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The Lottery by Shirley Jackson summary

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The occasions of “The Lottery game” border on the unreasonable. However, the story cries out for analysis on several levels. Shirley Jackson has actually skillfully utilized the components of a number of ancient rituals to develop a tale that discuss the character of routine itself and the devastating impacts of mob psychology.

At the heart of the story is one of the oldest principles of humankind: the concept of the scapegoat. Ancient civilizations often carried out an event in which the evils of a whole society were symbolically moved to one member of the group, either human or animal, which member was killed or eliminated. This death or banishment suggested that the evils of the past had actually been expurgated, enabling a much better future for the group. The Jewish individuals in Old Testimony times conducted the routine by designating a goat as the recipient of all sins and wicked, then turning the goat out into the desert; thus, in Western literature, the term “scapegoat” has been widely embraced to designate this sacrificial victim.

Tessie Hutchinson is the scapegoat in her town in the year in which “The Lottery” occurs; the ramification in the story is that the lottery is an annual event. In this town, the scapegoat is used to eradicate the evils of the society so that the crops will thrive. Hence, 2 ancient rituals are combined: the idea of banishing evils by means of a sacrificial victim, and the idea of calming higher powers in some way to ensure fertility for the land. Fertility rituals, too, typically involved some kind of sacrifice.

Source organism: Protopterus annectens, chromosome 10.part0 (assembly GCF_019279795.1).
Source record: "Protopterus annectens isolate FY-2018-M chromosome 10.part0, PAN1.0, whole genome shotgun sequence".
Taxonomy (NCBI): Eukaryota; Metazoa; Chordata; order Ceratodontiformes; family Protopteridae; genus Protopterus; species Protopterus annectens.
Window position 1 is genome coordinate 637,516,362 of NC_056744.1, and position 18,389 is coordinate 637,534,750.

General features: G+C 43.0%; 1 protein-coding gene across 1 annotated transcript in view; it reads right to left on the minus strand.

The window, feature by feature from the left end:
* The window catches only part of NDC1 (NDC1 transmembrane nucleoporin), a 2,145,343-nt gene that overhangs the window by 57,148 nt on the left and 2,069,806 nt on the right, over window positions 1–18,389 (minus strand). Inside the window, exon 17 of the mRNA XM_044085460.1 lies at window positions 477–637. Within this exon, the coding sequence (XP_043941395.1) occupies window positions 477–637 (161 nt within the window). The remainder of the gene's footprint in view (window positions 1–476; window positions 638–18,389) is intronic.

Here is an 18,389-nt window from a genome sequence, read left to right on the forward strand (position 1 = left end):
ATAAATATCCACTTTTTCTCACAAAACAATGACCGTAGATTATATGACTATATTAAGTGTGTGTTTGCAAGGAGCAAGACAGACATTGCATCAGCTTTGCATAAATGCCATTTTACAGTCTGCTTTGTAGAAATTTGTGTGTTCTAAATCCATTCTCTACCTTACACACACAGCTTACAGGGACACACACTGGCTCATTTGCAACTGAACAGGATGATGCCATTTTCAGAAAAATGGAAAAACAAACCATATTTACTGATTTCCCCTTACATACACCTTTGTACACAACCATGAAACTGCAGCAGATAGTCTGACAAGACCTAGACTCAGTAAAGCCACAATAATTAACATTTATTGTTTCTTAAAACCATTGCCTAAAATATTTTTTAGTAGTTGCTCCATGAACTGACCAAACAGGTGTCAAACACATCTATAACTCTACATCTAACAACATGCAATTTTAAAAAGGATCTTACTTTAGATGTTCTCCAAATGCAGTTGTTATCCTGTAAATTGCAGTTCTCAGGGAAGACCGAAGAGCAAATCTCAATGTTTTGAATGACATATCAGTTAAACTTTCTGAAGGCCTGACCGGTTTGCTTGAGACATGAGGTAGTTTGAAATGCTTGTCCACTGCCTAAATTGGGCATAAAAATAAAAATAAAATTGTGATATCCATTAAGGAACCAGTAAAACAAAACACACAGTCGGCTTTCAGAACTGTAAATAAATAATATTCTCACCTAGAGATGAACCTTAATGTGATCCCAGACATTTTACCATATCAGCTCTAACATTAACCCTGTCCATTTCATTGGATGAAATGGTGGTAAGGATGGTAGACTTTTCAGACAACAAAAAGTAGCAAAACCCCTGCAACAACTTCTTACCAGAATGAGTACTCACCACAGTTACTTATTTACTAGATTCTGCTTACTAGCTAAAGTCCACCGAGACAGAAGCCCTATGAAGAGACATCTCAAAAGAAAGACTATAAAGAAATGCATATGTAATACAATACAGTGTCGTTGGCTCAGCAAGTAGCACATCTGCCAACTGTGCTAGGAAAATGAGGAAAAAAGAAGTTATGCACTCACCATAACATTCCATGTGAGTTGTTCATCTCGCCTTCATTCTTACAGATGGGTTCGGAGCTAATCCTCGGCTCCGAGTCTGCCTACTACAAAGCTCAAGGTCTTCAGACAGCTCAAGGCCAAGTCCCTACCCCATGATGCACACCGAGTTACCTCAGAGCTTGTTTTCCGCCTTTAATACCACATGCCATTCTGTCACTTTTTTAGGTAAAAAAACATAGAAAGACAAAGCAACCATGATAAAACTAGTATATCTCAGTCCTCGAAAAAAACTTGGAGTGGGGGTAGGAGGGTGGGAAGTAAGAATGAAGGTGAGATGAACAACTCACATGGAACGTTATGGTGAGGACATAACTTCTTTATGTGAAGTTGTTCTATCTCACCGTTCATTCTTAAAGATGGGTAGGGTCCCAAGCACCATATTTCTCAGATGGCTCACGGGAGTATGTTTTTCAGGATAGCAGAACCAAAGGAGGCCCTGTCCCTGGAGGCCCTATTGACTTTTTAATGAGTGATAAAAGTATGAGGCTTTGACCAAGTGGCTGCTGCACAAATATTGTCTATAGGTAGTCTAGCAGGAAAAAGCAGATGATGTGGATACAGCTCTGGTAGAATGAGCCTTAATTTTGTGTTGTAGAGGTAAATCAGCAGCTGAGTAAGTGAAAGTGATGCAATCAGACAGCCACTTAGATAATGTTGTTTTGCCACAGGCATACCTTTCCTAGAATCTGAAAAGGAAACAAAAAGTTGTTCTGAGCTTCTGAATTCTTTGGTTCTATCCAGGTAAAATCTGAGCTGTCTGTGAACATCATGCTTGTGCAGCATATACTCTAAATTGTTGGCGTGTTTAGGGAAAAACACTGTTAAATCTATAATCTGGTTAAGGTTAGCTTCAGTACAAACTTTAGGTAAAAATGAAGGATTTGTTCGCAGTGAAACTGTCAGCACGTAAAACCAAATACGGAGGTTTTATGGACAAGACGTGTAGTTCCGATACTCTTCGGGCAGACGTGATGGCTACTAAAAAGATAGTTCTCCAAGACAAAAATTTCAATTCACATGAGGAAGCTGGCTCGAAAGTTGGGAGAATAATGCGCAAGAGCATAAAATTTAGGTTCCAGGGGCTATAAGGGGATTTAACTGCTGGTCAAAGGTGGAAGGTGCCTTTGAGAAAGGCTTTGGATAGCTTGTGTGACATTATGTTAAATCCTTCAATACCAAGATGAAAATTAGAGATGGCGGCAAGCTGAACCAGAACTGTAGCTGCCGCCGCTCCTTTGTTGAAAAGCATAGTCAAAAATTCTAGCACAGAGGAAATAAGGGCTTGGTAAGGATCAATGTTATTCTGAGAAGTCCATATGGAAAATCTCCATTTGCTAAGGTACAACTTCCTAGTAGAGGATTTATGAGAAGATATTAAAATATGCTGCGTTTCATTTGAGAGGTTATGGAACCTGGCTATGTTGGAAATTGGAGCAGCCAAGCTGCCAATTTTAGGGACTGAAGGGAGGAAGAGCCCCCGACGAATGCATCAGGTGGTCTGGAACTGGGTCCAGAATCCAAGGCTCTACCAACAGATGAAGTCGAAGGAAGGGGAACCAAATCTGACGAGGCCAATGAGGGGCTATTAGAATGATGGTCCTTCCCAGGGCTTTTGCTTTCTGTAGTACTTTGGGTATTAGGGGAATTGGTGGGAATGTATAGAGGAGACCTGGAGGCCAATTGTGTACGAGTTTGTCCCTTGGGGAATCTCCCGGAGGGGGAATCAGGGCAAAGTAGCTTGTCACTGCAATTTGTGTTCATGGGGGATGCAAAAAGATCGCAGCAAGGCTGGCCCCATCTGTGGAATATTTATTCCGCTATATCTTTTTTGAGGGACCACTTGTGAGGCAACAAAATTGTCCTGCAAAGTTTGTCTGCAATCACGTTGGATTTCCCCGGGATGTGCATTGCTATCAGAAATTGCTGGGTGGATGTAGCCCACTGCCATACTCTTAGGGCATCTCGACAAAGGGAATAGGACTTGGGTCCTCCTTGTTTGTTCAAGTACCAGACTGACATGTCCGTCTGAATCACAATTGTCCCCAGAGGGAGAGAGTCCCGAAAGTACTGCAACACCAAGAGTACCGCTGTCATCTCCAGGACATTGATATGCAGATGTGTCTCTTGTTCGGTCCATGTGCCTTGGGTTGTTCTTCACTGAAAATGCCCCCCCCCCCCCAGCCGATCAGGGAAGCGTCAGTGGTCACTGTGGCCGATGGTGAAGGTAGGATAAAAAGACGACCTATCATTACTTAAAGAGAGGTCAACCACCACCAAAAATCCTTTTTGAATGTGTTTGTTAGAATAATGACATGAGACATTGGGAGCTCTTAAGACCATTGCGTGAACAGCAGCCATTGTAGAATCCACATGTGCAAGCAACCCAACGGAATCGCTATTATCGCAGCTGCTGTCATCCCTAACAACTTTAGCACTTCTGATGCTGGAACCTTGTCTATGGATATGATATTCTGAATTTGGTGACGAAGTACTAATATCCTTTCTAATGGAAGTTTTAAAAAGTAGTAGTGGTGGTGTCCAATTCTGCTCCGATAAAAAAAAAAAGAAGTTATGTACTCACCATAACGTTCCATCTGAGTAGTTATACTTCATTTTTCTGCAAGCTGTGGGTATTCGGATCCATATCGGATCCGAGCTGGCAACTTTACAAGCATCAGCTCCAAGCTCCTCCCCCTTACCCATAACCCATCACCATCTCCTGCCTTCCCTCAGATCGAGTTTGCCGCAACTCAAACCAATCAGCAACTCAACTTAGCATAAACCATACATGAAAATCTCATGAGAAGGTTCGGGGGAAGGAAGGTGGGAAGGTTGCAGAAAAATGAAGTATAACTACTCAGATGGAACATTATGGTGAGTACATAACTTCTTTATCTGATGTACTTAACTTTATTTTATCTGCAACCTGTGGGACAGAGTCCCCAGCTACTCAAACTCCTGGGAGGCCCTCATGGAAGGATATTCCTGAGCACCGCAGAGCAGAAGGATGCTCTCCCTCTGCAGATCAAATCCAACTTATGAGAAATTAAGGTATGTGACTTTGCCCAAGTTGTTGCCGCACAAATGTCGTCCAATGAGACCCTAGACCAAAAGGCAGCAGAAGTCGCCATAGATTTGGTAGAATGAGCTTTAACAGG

The people of the town are captured up in the ritual to such an extent that they have quit any sense of reasoning. Mob psychology guidelines their actions. Though they appear to be sane, practical individuals, when the time of the lottery comes, they desert their reasonable nature and revert to the instincts of the herd. This psychological phenomenon is particular of humans throughout history. Although Jackson represents it in its extreme type in this story, the idea that males and females in groups want to forgo personal duty and show excellent ruthlessness toward others is evidenced in actions such as lynch mobs, racial conflicts, and similar events. The willingness of people to act crazily as members of the herd displays elements that, while undesirable, are still integral parts of their nature that they must recognize if they are to keep them in check.

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